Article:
Conflict Research - Section 2
This second paper came out of an interest in why the conflicts in Syria and Libya, despite starting in similar ways and at similar times, have had very different profiles in terms of attracting foreign fighters to the conflicts. For example, Afghanistan and Syria both drew hundreds if not thousands of foreign Muslim fighters in the jihad against the USSR (Afghanistan) and Assad’s regime (Syria.) However, comparable numbers of jihadist fighters were not drawn to other conflicts in the region that seem to fit similar criteria. For example, Libya’s protests and eventual conflict were part of the Arab Spring, as were Syria’s initial protests against Assad’s regime. Somalia and Yemen have not seen a spike in foreign jihadist fighters, though they both seem like situations where that could have happened. So why not? Is it because of the political environment before the conflict starts? Is it because of Al Qaeda’s influence, or lack thereof? How influential are the monetary backers of jihadist recruitment efforts? Do these backers vary significantly across conflicts? Are some places easier or harder to get to? These are questions to investigate to attempt to understand some of this disparity. Knowing from my last paper that newspaper databases exist, and hoping they might exist for Middle Eastern newspapers and topics, I looked through the study guides and resource guides compiled by Melanie Maksin (Political Science librarian) and Robin Dougherty (Middle East librarian) to find more and better places to look for both numbers on foreign fighters and opinions about why the two conflicts differed in this way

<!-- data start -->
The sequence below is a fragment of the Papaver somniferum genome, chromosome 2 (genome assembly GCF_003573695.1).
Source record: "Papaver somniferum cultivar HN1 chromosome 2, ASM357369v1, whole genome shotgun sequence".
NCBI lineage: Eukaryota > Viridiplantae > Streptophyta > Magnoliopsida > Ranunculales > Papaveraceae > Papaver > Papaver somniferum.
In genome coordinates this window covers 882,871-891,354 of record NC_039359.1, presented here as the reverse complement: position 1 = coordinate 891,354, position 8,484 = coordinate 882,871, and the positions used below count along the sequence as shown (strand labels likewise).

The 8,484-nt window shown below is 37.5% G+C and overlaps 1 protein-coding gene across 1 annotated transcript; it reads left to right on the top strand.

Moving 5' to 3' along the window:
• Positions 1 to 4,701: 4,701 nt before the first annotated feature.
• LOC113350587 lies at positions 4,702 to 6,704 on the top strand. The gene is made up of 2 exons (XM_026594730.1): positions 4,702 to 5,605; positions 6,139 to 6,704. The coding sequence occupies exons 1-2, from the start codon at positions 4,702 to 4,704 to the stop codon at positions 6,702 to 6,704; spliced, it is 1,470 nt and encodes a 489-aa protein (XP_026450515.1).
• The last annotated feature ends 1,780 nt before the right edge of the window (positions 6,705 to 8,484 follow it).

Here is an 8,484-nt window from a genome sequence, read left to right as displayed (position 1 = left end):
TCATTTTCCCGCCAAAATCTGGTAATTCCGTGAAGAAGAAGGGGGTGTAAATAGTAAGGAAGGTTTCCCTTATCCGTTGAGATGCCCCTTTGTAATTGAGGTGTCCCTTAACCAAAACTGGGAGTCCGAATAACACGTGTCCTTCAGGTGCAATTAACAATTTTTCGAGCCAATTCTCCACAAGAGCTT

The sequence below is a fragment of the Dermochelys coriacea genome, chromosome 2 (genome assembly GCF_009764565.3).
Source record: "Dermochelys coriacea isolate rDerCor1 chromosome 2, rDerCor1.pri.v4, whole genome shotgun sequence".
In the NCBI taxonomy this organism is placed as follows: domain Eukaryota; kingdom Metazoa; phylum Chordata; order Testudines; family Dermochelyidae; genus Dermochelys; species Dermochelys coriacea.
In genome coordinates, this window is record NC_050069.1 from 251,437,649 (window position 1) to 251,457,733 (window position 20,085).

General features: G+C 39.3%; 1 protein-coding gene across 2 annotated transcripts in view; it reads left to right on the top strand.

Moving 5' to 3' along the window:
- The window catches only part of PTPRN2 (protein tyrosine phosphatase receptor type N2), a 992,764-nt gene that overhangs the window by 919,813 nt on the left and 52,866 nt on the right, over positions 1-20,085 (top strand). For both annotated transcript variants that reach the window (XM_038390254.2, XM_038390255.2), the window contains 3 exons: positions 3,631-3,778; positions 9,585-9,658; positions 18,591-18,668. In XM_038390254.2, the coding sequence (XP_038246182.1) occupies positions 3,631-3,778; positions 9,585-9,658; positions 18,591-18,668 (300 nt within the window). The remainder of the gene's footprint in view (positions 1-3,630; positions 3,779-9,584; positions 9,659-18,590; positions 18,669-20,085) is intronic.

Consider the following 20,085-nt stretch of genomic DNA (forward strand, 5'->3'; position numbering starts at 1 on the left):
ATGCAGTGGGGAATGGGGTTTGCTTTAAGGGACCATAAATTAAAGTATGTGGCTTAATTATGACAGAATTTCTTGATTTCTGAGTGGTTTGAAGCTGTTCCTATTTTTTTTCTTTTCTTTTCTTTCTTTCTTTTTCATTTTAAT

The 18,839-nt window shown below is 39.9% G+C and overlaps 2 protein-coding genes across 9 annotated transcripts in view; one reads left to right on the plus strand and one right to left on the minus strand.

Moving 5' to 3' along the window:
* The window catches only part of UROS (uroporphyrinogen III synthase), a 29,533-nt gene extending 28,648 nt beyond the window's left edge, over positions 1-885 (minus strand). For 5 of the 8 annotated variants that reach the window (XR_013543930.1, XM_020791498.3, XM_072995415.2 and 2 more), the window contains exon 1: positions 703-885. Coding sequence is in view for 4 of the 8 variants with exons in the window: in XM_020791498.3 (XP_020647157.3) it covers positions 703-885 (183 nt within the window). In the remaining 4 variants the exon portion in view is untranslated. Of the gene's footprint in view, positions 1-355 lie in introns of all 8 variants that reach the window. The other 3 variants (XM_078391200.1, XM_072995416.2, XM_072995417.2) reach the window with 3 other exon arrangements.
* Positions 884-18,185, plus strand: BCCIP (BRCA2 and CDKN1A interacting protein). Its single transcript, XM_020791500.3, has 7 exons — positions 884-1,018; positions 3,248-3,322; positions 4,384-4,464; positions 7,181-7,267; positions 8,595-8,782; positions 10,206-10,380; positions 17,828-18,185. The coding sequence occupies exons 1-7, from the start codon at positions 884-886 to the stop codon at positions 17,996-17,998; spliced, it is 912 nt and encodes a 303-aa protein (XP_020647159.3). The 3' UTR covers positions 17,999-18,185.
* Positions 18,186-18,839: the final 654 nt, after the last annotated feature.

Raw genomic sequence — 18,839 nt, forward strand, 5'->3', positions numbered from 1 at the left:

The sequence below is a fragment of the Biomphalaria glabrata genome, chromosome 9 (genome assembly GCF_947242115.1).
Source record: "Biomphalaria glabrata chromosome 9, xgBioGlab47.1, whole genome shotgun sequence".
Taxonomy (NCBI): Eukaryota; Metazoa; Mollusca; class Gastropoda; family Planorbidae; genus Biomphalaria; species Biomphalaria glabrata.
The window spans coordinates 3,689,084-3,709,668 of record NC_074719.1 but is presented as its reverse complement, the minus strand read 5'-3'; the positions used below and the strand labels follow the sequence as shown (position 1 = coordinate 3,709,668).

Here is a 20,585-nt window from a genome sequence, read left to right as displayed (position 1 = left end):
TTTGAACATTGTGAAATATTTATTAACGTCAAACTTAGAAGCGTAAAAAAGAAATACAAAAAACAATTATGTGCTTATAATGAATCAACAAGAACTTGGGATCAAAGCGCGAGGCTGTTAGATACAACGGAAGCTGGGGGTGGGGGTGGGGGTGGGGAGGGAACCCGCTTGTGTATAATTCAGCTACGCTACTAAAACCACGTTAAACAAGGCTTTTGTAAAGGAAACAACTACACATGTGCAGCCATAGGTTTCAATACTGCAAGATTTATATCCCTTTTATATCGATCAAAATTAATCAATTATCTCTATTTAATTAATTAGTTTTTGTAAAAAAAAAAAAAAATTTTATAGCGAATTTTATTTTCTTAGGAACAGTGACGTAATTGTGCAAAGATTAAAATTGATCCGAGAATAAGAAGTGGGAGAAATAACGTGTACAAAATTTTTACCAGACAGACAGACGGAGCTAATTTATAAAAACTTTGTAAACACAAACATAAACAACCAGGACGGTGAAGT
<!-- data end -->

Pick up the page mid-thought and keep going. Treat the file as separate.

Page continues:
This colonial map of Africa shows the various divisions that Europe imposed on the continent, whose economic, political, and social effects many of these countries still experience today. Syria and Libya are both still affected by their colonial borders, and in many ways Libya’s current conflict and its spillover effects are due to these borders. This intricate German map of colonial Africa shows some of these borders in detail, and annotations like “Land Entirely Unknown to Europeans” shows the likely pitfalls of going charging in to places without understanding them first.
This image is taken from current ISIS propaganda magazines, aimed exclusively at recruiting foreign (Western) fighters. The majority of my research for this paper was analyzing how and why the conflicts in Syria and Libya are resulting in such different foreign fighter recruitment patterns, and the sophistication of groups like ISIS’ methods in attracting foreigners definitely has something to do with it. These images show the combination of ancient and modern influences, and the technical sophistication of their media efforts.